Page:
Health Care Savings Model - Baseline vs Reformed
Vermont Legislative Joint Fiscal Office

Reform Model
A model for exploring health spending and savings under reform for the Joint Fiscal Office
Base
Spending
Change from
Previous Year
Projected
Spending

$ Savings

% Savings
2011 $5279 $5279 $0 0.00%
2012 $5573 5.58% $5573 $0 0.00%
2013 $5958 6.90% $5958 $0 0.00%
2014 $6471 8.61% $6310 -$161 -2.49%
2015 $6939 7.24% $6577 -$363 -5.23%
2016 $7469 7.63% $6858 -$611 -8.18%
2017 $8015 7.31% $7107 -$909 -11.34%
2018 $8601 7.31% $7338 -$1263 -14.68%
2019 $9278 7.88% $7591 -$1687 -18.18%
2020 $10029 8.09% $7842 -$2187 -21.81%
$73612 $66432 -$7180 -9.75%
Date range instructions
The time period allows you to explore how savings “phase in.” For example, it may take several years for changes that affect provider administrative costs to be fully implemented. For each source of savings, set the first and last years of the period during which you expect the savings to develop. This model, unlike the Act 48 report, assumes that savings will develop at a constant rate during the specified time period. For example, if you assume ultimate payer administrative savings of $200 million, and that those savings will occur during the period 2017-2020, spending will be reduced by $50 million in each of those four years.
Payer Administration – These are savings that accrue to payers (Medicare, Medicaid, Blue Cross, MVP, etc.) when the claims process is simplified. In 2015, we estimate that total payer administration will be about $700 million. Over the past 15 years, payer administrative costs have risen about 10% per year. In the report, we estimated payer admin savings of between $196 and $327 million, during the period 2015-2019.
-$400 million
-$400


Provider Administration – These are the savings that accrue to providers (hospitals, physicians, nursing homes, etc.) when the claims process is simplified. This is a more difficult figure to estimate than payer administration because not all provider administration is associated with the claims process. We estimate that about 12% of physician and other professional revenue and about 6% fog hospital revenue are spent on claims submission and collection, or about $300 million in 2015. In the report, we estimated provider administrative savings of between $160 and $320 million during the period 2015-2019. See the instructions for an explanation of how savings over time can exceed single-year spending.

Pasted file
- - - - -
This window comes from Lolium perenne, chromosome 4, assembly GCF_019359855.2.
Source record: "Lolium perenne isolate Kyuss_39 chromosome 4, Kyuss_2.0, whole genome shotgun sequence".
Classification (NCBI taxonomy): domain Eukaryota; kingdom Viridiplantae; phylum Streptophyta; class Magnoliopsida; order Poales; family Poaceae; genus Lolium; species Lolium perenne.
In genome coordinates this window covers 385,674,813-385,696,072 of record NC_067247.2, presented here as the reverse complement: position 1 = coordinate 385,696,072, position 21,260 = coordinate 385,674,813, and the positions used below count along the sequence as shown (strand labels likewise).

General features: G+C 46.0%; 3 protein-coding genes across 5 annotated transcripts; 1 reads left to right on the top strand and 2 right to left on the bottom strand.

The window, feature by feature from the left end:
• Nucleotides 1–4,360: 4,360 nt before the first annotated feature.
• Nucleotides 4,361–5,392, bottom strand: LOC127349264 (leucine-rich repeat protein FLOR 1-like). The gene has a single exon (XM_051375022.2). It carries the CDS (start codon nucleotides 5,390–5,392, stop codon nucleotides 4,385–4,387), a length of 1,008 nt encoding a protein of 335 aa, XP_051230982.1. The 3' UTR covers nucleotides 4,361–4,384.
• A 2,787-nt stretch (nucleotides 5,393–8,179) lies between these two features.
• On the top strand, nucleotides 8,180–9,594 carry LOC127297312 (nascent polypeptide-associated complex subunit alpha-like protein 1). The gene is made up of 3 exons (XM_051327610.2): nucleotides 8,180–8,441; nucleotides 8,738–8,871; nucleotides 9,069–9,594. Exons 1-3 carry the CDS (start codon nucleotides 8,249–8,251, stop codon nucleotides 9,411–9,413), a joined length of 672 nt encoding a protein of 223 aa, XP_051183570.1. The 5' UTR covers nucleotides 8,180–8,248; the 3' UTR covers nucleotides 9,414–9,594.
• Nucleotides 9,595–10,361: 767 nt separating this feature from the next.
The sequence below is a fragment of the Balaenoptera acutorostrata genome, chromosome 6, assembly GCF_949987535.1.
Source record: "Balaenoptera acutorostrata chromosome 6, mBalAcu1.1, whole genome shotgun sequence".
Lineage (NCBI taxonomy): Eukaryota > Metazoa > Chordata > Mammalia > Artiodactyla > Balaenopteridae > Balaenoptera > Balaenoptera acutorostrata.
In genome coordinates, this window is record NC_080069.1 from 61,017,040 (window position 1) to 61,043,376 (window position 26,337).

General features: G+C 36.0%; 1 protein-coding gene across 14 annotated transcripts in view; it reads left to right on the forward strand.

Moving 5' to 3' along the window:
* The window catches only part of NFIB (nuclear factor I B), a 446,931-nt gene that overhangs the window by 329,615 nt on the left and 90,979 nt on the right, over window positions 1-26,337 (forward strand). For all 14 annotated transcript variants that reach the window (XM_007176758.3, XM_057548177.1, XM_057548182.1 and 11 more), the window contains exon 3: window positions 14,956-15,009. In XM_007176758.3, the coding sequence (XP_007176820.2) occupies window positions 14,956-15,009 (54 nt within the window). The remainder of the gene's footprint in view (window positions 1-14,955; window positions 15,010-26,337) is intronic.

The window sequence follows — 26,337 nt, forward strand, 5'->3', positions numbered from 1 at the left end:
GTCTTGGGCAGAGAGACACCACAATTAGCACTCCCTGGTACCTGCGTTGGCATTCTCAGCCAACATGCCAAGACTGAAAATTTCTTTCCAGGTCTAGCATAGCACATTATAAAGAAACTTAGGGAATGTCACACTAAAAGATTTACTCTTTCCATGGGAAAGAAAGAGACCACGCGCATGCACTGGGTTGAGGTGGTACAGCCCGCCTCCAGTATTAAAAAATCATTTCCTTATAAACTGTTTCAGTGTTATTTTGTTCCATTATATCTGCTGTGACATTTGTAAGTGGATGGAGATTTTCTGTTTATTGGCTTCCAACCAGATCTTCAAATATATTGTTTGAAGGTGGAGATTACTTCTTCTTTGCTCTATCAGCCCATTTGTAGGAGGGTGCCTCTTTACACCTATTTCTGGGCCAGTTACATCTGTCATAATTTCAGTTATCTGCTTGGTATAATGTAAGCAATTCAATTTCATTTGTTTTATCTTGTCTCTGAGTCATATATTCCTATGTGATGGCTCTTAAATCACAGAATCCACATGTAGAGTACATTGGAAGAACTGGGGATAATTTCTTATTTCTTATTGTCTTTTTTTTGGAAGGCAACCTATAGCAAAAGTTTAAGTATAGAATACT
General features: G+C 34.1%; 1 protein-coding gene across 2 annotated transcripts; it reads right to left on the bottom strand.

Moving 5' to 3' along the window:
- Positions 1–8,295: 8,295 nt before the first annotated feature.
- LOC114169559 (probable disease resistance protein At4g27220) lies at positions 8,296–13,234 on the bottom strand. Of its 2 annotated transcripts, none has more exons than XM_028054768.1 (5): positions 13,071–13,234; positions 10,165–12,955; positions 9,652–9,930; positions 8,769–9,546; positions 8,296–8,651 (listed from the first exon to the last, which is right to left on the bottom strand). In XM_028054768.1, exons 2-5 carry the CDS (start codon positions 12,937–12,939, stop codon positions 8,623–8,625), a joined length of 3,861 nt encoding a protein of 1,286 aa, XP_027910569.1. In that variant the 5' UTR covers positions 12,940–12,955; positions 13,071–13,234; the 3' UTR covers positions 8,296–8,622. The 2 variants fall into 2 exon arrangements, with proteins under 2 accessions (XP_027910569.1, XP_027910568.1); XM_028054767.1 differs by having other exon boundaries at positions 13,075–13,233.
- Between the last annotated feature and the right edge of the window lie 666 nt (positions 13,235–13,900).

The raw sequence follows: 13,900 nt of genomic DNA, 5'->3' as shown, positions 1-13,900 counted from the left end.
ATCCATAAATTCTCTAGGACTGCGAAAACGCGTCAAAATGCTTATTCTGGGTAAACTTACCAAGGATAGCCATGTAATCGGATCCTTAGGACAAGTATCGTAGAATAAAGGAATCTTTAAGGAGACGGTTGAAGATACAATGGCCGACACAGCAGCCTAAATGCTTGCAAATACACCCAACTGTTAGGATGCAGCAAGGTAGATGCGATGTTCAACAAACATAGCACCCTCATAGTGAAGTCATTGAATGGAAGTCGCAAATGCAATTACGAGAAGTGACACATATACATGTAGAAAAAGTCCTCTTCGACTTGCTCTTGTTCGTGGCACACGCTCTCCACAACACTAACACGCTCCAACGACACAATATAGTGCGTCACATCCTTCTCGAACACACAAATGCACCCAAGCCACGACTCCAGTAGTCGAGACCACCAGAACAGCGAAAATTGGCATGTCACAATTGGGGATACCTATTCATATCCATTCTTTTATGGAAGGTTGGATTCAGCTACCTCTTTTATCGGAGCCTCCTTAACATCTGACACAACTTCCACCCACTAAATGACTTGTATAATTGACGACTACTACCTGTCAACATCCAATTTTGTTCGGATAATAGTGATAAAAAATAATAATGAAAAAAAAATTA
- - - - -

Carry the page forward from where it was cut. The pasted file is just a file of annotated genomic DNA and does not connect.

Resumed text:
-$400 million
-$400


Fraud – The FBI estimates that between 3% and 10% of all health care spending is a result of fraud. This would equate to between $200 and $700 million in 2015. We estimate savings of between $77 and $215 million during the period 2014-2018. The lower estimate assumes a 3% fraud rate in Vermont and that this can be reduced by 30%. The higher rate assumes a 5% fraud rate and a 50% reduction.
-$300 million
-$300


Clinical Reforms – This includes a wide range of activities, from payment reform to changes in insurance benefits. We estimate that all of these interventions when combined could reduce the rate of spending growth by from a low of 0.75% to a high of 3% during the period 2015-2020.
-3.00%
-3.00%


Investments – This is the money that will have to be spent to implement the reformed system, primarily information technology. Our estimates ranged from $50 million to $150 million between 2014 and 2018.
$150 million
$150


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Instructions for web-based health care expenditure model

This model allows you to explore how different types of savings can affect the trajectory of health care spending in Vermont. It is based on the “Act 48 report.” That report can be found at: http://www.leg.state.vt.us/jfo/healthcare_act48.aspx

The model starts with a baseline – an estimate of future health care spending in Vermont in the absence of any new state policies (but recognizing the impact of federal reform efforts).

Savings are taken against this baseline using the sliders below. There are two types of savings – base and trend. Base savings occur when a fixed amount of money is removed from spending, without affecting the underlying rate of growth in future years. In this model, payer administrative costs, provider administrative costs, and fraud are taken as base savings.

Trend savings occur when the underlying rate of growth is reduced. In this model, clinical changes (which include payment reform, changes in the care process, and improvements in the general health of the population) are treated as a trend savings.

Each source of savings is driven by two parameters – the ultimate level of savings and the time period during which the savings will develop. The time period allows you to explore how savings “phase in.” For example, it may take several years for changes that affect provider administrative costs to be fully implemented. The savings amount that you provide is the total savings across the time period. Because these savings can take several years to occur, it is possible that the total will exceed the amount currently spent in a single year.

This model, unlike the Act 48 report, assumes that savings will develop at a constant rate during the specified time period. For example, if you assume ultimate payer administrative savings of $200 million, and that those savings will occur during the period 2017-2020, spending will be reduced by $50 million in each of those four years. Note that the effect of prior year reductions continues into the present and future.

IMPORTANT NOTE: Results from this model will not agree exactly with those in the Act 48 report. This is because of the assumption that savings occur evenly throughout the period – a necessary simplification. Users wishing to duplicate the results in the report should request the full model from JFO.